How To Make GOOD Business Resolutions

How To Make GOOD Business Resolutions

New Year’s Resolutions are not just for losing weight, getting fit and eating less – they are just as applicable to your business as they are to you personally. But both have one problem in common…they just don’t stick. So how do we make GOOD business resolutions?

Office banter cartoon - business goals two menBy February (unsurprisingly) almost half of us will have ditched our New Year’s Resolutions in favour of that donut, cigarette or large glass of wine. Or in business terms, we will have reverted back to the “good ol’ way” of procrastinating, stuffing things in a drawer and burying our heads in the sand.  Sound familiar? Unfortunately it happens all too often. But luckily for you, we have just what you need! Forget the January, and follow this guide to ensure you make GOOD business resolutions that stick, anytime of the year!

…and don’t worry, the donut eaters can apply these techniques just as effectively!

6 R's first diagram: record, recount, resolve, review, reward, repeatStep 1: Record

The first step of creating good business resolutions that will stick, is to determine exactly what it is you want to achieve. Before you can plan how to successfully achieve your goals, you first need to articulate them and you would be surprised how much putting pen to paper can actually help with this. The key to good goals is to make them SMART:

S-pecificM-easurableA-chievableR-ealisticT-ime Based
There’s no point in deciding your company goal for 2016 is simply to double your profits. It’s a great long-term objective but it’s too wide to be able to realistically make plans to achieve it. Instead you need to think of smaller steps that will/could contribute to the overall goal. For example, improve staff skills via training; try social media advertising or reduce company wastage. These are small steps, that will make a difference to that larger end target.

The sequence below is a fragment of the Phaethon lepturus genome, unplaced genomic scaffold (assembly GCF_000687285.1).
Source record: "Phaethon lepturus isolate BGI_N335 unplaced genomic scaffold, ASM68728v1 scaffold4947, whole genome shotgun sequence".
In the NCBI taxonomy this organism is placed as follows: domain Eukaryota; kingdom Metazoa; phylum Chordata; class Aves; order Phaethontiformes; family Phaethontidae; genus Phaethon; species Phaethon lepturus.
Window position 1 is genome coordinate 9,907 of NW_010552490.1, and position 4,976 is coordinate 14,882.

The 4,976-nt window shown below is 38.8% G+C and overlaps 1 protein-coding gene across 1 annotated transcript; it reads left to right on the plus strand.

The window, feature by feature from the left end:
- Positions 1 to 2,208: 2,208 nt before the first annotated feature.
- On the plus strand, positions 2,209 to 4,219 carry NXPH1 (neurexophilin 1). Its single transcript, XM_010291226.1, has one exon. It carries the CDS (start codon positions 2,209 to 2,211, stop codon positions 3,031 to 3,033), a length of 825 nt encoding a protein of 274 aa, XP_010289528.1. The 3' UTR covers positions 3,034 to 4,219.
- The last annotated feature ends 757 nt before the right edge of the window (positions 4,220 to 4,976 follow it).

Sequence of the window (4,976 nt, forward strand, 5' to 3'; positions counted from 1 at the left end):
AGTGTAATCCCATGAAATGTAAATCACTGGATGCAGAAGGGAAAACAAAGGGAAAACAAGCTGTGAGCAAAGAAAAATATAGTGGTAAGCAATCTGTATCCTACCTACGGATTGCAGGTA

You ideally want to make goals that you can track the progress of, so that everyone involved can gauge how well they are progressing. Having measurable goals will make reviewing and rewarding your efforts a much simpler task later down the line.  
There is no harm in aiming high but you need to ensure that the goals you set for your business are achievable. Setting your team tasks that are almost certainly unachievable is actually more destructive and will lower motivation and morale. In the same breathe, they still need to be challenging or there is no point in making them in the first place. It’s about balance. 
Similar to Achievable, this is about making goals that are rational and realistic to your business capabilities. There is no point setting goals that are out of reach, and destined for failure as this is demotivating for staff and ultimately counter-productive to realising your resolutions. For example a micro start up company are unlikely to achieve the status of market leader by the end of year 1 – even if that would be the ultimate dream.  
It is good idea to set your business goals within a time frame. When do you want to achieve them by? Having open ended goals is a recipe for disaster as there is no pressure for them to actually be achieved. However they don’t all have to be achieved by the same point in time, there is no problem with having both long and short term goals built into your business plan for the year.

Once you are clear on exactly what it is you want to achieve, it will make achieving your resolutions that much easier and it is great for referring back to. Of course, you don’t have to follow this method for recording your goals but it’s smart for a reason…


Step 2: Recount

There’s no point in keeping a good idea to yourself! Once you know what it is you want to achieve, it’s time to include your team. There is no end to the positives of sharing the company goals with your employees. First of all, they need to know what you expect from them going forward. If you are dealing with changes within you company, the chances are you will need your team to share the workload.